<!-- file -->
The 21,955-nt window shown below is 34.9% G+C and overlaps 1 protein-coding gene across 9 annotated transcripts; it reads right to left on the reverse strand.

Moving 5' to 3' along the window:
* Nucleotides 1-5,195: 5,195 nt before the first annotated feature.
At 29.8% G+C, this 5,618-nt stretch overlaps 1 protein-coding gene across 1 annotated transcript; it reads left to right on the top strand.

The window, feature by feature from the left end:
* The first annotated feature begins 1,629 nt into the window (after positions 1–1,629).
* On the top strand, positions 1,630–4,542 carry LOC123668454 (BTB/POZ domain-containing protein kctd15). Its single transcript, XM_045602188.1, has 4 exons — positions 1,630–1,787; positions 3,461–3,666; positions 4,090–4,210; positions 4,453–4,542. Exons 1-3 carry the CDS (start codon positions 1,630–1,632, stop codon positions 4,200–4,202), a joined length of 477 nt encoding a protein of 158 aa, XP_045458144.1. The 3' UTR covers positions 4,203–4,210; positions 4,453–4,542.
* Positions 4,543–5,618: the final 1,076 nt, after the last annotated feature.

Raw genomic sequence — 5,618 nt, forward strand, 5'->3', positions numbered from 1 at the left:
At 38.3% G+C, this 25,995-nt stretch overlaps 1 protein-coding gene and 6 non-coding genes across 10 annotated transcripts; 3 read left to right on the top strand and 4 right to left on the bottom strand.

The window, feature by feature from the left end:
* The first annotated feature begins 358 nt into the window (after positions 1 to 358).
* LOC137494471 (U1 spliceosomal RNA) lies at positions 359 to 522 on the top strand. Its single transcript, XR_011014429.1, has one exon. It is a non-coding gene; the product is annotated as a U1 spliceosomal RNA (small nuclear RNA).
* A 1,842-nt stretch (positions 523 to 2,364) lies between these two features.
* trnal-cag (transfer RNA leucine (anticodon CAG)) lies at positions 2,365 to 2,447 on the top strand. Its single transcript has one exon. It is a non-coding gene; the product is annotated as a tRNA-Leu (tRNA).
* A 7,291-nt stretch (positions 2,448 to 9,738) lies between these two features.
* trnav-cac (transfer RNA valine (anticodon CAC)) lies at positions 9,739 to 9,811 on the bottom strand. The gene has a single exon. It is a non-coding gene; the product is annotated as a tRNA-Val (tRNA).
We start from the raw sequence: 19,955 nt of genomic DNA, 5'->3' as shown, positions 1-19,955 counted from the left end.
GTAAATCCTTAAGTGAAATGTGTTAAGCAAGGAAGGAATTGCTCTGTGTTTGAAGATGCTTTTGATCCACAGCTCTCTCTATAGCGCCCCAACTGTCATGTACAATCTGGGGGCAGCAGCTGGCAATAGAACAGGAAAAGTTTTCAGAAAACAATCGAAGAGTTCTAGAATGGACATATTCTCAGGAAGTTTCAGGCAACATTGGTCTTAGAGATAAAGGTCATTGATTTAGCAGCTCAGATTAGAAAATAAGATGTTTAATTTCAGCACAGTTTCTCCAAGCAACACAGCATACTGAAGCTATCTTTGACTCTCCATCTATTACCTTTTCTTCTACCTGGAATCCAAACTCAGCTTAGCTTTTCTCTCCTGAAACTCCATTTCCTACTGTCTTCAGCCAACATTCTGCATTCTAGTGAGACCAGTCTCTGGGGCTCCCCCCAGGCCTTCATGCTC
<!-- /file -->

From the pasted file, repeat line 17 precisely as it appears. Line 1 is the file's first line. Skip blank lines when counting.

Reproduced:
* trnav-cac (transfer RNA valine (anticodon CAC)) lies at positions 9,739 to 9,811 on the bottom strand. The gene has a single exon. It is a non-coding gene; the product is annotated as a tRNA-Val (tRNA).